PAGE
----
The portable electronic device 100 includes a number of components including processor 14, which controls the overall operation of the device 100. A communication subsystem 40 controls data and voice communication functions, such as email, PIN (Personal Identification Number) message functions, SMS (Short Message Service) message functions and cellular telephone functions, for example. The communication subsystem 40 is in communication with a wireless network 12, which may be a data-centric wireless network, a voice-centric wireless network or a dual-mode wireless network.

In FIG. 1, the communication subsystem 40 is a dual-mode wireless network that supports both voice and data communications. The communication subsystem 40 is configured in accordance with the Global System for Mobile Communication (GSM) and General Packet Radio Services (GPRS) standards. The communication subsystem 40 may alternatively be configured in accordance with Enhanced Data GSM Environment (EDGE) or Universal Mobile Telecommunications Service (UMTS) standards. Other wireless networks may also be associated with the portable electronic device 100, including Code Division Multiple Access (CDMA) or CDMA2000 networks. Some other examples of data-centric networks include WiFi 802.11, Mobitex™ and DataTAC™ network communication systems. Examples of other voice-centric data networks include Personal Communication Systems (PCS) networks like GSM and Time Division Multiple Access (TDMA) systems.

The wireless network 12 includes base stations (not shown) that provide a wireless link to the portable electronic device 100. Each base station defines a coverage area, or cell, within which communications between the base station and the portable electronic device 100 can be effected. The portable electronic device 100 is movable within the cell and can be moved to coverage areas defined by other cells. Data is delivered to the portable electronic device 100 via wireless transmission from the base station. Similarly, data is sent from the portable electronic device 100 via wireless transmission to the base station.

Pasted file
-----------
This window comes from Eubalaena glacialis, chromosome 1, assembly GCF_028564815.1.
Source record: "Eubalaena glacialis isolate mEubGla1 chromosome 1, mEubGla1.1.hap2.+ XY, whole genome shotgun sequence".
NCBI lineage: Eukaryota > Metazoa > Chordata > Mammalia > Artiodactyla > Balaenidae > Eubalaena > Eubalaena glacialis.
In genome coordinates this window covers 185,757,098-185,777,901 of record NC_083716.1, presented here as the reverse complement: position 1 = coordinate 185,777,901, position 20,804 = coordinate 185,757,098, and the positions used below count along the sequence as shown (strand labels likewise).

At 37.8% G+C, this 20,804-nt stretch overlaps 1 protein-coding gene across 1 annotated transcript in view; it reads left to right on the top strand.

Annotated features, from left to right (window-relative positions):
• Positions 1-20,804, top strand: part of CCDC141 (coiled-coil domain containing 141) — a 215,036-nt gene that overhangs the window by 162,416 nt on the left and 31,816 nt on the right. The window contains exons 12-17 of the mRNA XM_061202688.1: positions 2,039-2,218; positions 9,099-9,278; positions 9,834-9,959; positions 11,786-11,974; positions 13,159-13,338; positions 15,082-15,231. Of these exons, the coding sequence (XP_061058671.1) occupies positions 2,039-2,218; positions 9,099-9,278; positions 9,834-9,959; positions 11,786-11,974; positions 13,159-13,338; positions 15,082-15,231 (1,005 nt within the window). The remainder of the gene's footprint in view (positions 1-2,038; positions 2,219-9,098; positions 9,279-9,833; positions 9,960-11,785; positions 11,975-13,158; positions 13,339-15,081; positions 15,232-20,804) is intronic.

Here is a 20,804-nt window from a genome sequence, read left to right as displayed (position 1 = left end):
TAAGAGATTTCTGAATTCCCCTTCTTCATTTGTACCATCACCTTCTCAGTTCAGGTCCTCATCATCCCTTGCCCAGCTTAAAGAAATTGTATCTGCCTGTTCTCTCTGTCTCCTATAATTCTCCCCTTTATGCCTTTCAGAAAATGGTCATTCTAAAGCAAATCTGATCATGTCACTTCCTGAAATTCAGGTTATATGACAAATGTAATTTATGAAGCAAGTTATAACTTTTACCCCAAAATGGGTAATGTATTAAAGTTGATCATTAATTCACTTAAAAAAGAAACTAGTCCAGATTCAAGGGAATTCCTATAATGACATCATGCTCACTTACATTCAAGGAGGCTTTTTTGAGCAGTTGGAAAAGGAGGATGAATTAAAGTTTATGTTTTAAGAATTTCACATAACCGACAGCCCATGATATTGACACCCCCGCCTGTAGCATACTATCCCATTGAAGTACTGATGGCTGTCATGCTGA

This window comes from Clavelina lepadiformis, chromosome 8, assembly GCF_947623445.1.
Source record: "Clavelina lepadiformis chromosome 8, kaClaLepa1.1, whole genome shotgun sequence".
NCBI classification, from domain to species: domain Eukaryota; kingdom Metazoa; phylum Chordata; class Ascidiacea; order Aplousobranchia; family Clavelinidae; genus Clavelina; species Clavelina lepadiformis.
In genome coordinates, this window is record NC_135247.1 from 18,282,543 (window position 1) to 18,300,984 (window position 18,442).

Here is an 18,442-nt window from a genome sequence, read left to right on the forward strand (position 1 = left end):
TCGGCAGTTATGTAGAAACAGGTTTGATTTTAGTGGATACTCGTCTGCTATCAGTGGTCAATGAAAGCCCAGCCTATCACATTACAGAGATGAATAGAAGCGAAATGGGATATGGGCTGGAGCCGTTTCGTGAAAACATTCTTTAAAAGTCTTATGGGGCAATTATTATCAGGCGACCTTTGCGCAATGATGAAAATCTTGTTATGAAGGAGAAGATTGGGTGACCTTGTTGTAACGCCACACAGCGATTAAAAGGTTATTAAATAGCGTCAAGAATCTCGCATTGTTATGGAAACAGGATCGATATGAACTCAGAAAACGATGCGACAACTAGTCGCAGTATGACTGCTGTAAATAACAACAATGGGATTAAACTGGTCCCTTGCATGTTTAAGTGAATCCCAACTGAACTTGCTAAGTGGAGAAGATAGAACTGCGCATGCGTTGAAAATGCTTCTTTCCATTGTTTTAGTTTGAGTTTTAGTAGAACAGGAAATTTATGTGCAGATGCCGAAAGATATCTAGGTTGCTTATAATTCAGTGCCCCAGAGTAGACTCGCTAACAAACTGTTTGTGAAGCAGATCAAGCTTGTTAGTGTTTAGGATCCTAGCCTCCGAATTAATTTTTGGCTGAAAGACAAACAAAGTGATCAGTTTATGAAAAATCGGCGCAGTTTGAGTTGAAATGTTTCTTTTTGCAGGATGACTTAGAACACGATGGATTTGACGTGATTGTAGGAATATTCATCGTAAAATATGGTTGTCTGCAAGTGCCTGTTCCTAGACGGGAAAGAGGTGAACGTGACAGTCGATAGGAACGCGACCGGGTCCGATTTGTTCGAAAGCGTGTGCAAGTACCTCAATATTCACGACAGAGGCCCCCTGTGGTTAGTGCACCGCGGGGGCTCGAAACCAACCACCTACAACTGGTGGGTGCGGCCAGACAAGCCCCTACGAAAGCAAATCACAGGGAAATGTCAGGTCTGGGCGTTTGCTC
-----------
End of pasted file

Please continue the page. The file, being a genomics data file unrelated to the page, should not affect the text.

The communication subsystem 40 further includes a short range communications function, which enables the device 100 to communicate directly with other devices and computer systems without the use of the wireless network 12 through infrared or Bluetooth™ technology, for example.

Prior to the portable electronic device 100 being able to send and receive communication signals over the wireless network 12, network registration or activation procedures must have been completed. In order to enable network communication, a SIM (Subscriber Identity Module) card 24 is inserted into a card interface 26. The SIM card, or Removable User Identity Module card, is used to identify the user of the portable electronic device, store personal device settings and enable access to network services, such as email and voice mail, for example, and is not bound to a particular portable electronic device 100.